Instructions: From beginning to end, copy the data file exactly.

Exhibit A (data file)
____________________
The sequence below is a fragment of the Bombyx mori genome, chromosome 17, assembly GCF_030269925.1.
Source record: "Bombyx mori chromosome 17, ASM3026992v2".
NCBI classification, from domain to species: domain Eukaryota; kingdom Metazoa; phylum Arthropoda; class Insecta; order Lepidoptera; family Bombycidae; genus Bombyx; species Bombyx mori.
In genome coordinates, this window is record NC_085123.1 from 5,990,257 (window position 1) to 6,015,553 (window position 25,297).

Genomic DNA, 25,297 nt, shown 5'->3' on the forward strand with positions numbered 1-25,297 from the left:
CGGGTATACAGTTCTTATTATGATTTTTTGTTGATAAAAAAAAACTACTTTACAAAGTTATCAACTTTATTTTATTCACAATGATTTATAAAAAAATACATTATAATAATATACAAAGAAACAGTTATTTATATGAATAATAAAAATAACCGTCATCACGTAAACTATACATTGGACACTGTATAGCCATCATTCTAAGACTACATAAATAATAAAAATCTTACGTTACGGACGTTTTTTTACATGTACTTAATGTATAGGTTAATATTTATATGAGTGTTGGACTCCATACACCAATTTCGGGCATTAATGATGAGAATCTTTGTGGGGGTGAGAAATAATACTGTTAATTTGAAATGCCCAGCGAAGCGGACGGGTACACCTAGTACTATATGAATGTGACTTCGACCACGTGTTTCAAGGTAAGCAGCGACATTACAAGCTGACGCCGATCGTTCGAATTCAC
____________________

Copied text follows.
The sequence below is a fragment of the Bombyx mori genome, chromosome 17, assembly GCF_030269925.1.
Source record: "Bombyx mori chromosome 17, ASM3026992v2".
NCBI classification, from domain to species: domain Eukaryota; kingdom Metazoa; phylum Arthropoda; class Insecta; order Lepidoptera; family Bombycidae; genus Bombyx; species Bombyx mori.
In genome coordinates, this window is record NC_085123.1 from 5,990,257 (window position 1) to 6,015,553 (window position 25,297).

Genomic DNA, 25,297 nt, shown 5'->3' on the forward strand with positions numbered 1-25,297 from the left:
CGGGTATACAGTTCTTATTATGATTTTTTGTTGATAAAAAAAAACTACTTTACAAAGTTATCAACTTTATTTTATTCACAATGATTTATAAAAAAATACATTATAATAATATACAAAGAAACAGTTATTTATATGAATAATAAAAATAACCGTCATCACGTAAACTATACATTGGACACTGTATAGCCATCATTCTAAGACTACATAAATAATAAAAATCTTACGTTACGGACGTTTTTTTACATGTACTTAATGTATAGGTTAATATTTATATGAGTGTTGGACTCCATACACCAATTTCGGGCATTAATGATGAGAATCTTTGTGGGGGTGAGAAATAATACTGTTAATTTGAAATGCCCAGCGAAGCGGACGGGTACACCTAGTACTATATGAATGTGACTTCGACCACGTGTTTCAAGGTAAGCAGCGACATTACAAGCTGACGCCGATCGTTCGAATTCAC